(Bloomberg) —As Donald Trump spent eight months marching a parade of insults over any and all detractors, Marco Rubio survived by staying mostly on the sidelines.
Rubio suddenly and urgently emerged from the shadows to hammer the front-runner on Thursday during the 10th Republican presidential debate. Florida’s junior senator compared Trump to a sketchy sidewalk salesman in New York City, accused him of hypocrisy for hiring the undocumented workers he now wants to deport, and ridiculed the former reality TV show host for failing to articulate health care policy details.
The sudden blast of aggression from Rubio standing on Trump’s right—fortified by a steady stream of attacks from Ted Cruz on the front-runner’s left—appeared to finally pierce the armor Trump built out of supreme confidence, snappy punchlines and a willingness to bully anyone that crosses his line.
“A con artist is about to take over the Republican Party and the conservative movement and we have to put a stop to it,” Rubio said on Friday on CBS, explaining his new aggressiveness. “The media is pumping him up as some sort of unstoppable force.”
But with Trump having dispatched so many foes in this race and winning convincing victories in three of the first four nominating contests, the question is whether it’s too late to matter for his remaining rivals. The single biggest day of voting in the Republican primary is on Tuesday, when about half the delegates needed to secure the nomination are up for grabs.
“Trump ain’t near dead,” said former Texas Land Commissioner Jerry Patterson, a Republican who has endorsed Rubio, adding that the cumulative effect of attacks may have at least drawn some blood. “Several hundred small arms rounds can bring down an aircraft just as a well as one missile.”
This wasn’t the first time Trump has faced intense attacks during a debate. But in past meetings, he not only survived, but thrived in the confrontations. And his attackers—Rick Perry, Lindsey Graham, Carly Fiorina and, most recently, Jeb Bush—have all dropped out.
But it was the first time Rubio aggressively engaged. In a race that has never rewarded patience, the first-term senator stuck to a strategy of trying to avoid Trump’s stream of invectives while out-lasting rivals like Bush and Perry, who, like Rubio, also appeal the party’s traditional pro-business base. As recently as Wednesday, Rubio dodged when asked why he wasn’t taking on Trump.
“I don’t have any voters begging me to attack anyone,” Rubio said in an interview on NBC’s “Today Show,” dismissing the question as a “media narrative.” “I’m not in this race to attack any Republican.”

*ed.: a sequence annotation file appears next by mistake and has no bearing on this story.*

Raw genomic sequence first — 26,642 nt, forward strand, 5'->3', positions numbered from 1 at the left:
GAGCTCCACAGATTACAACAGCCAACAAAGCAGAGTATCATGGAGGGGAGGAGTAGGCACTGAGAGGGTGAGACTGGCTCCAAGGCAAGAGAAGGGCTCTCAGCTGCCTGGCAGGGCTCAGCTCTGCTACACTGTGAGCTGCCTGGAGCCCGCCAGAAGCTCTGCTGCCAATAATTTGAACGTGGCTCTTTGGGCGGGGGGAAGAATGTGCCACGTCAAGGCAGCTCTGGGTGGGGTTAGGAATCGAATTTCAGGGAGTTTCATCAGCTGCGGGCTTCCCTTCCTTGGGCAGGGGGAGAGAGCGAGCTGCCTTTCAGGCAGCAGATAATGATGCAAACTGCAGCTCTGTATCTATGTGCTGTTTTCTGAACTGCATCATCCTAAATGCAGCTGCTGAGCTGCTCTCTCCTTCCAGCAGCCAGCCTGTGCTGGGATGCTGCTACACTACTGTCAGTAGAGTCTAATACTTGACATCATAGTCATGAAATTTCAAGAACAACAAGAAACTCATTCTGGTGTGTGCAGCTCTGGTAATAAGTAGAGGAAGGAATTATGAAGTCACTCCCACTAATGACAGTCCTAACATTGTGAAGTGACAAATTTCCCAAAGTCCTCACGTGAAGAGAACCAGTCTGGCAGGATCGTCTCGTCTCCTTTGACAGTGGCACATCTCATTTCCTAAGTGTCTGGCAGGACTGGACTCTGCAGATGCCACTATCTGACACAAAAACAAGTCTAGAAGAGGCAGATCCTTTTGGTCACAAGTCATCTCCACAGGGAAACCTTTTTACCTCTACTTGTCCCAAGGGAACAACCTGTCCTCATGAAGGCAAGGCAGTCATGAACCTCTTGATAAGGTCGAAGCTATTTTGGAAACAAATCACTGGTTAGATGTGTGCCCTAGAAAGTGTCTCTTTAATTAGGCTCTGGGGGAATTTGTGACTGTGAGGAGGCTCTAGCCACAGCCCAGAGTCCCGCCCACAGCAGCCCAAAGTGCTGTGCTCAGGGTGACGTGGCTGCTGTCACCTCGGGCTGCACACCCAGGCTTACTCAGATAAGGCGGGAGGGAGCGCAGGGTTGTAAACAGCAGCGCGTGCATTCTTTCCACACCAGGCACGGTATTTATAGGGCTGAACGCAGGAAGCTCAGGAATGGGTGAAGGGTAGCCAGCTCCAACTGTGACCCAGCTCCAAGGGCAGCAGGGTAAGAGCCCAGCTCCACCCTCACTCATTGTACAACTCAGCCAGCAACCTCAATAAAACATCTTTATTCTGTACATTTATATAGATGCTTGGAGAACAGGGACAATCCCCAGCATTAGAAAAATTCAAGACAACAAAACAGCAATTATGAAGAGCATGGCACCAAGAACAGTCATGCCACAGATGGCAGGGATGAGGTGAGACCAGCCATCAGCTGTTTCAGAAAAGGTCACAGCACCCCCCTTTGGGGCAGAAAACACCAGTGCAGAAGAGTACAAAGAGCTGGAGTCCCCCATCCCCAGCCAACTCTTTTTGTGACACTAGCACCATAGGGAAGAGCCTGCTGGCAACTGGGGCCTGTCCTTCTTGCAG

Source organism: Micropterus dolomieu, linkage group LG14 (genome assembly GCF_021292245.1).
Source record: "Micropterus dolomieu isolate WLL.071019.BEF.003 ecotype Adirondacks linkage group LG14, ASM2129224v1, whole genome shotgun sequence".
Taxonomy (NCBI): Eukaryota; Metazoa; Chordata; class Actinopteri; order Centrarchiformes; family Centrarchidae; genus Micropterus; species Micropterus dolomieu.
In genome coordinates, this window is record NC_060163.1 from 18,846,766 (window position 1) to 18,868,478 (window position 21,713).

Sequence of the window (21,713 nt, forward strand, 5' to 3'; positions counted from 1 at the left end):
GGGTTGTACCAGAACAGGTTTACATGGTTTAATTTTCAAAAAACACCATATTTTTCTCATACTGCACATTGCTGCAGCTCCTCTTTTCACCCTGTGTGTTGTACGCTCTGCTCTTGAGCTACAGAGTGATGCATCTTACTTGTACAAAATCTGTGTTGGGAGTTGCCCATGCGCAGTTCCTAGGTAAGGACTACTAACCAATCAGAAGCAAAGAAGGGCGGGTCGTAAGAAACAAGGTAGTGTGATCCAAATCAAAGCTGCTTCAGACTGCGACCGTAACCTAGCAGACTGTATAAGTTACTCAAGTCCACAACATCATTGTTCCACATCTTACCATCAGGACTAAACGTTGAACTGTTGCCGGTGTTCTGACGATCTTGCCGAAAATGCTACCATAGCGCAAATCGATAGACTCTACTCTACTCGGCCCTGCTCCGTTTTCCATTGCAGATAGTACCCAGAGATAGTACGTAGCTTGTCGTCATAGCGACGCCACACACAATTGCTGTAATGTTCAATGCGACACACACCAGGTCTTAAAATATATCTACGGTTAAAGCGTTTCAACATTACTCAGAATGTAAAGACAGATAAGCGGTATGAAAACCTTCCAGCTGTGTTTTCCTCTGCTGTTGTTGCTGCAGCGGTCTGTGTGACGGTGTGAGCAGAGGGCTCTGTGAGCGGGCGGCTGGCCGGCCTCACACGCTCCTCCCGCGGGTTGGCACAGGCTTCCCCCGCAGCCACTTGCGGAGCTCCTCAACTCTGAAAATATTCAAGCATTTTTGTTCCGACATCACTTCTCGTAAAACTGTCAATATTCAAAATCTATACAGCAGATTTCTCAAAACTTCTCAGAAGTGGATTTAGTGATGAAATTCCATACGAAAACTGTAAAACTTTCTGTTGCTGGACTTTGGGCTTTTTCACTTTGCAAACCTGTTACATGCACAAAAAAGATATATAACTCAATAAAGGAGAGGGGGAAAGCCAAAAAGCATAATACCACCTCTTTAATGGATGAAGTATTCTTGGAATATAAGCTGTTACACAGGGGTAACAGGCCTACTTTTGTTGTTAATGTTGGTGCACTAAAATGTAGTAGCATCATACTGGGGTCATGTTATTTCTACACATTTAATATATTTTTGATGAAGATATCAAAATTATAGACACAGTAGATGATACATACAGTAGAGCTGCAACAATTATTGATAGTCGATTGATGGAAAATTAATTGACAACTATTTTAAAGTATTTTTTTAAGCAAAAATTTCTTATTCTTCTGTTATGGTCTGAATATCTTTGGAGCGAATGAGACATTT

Rubio finally showed he had the skills to take on Trump. But heading into the debate, the chances for either Rubio or Cruz to eclipse him in the nomination race seemed to be slipping away.
Rubio has a distant second to Trump in the past two nominating contests in Nevada and South Carolina, raising questions about whether he could ever win a state. A Quinnipiac poll released Thursday showed Trump with support of 44 percent of likely voters in Rubio’s home state of Florida. Rubio was second in the poll with 28 percent.
Cruz is also on the ropes. His home state of Texas holds its primary on Tuesday, and he’s been forced to defend his turf. A Feb. 24 poll from Emerson College showed Cruz up by just 1 percentage point against Trump, while a Monmouth poll a day later showed the Texan up by 15 points.
In the debate on Thursday, Rubio used a slightly different tactic than his predecessors, doing his best Trump impression by repeatedly talking over the front-runner, constantly interrupting and refusing to stop as Trump grew frustrated. Rubio was so persistent that Wolf Blitzer, the CNN anchor who moderated the debate, even once gently scolded Florida’s junior senator.
“If Donald Trump hadn’t inherited $200 million, do you know where he’d be right now? Selling watches in Manhattan,” Rubio said early in the debate, held at the University of Houston’s Moores Opera House.
The sheer number of different attacks launched by Rubio and Cruz may make it difficult for any of the competing messages to stick with voters, Patterson said.
Rubio seemed to understand this point, urging viewers to corroborate his claims on the Internet.
“Go online and Google it,” Rubio said. “Donald Trump, Polish workers. You’ll see it.”
Both Cruz and Rubio also tried to press Trump on policy, suggesting that he lacked the depth needed to be commander-in-chief.
In one exchange, Rubio pressed Trump for details on how he would repeal and replace the Patient Protection and Affordable Care Act (PPACA), beyond allowing insurance companies to compete across state lines. “This is not a game. What is your plan? What is your plan on health care?” Rubio asked.
But Trump kept stressing that his plan involves getting “rid of the lines around each state.”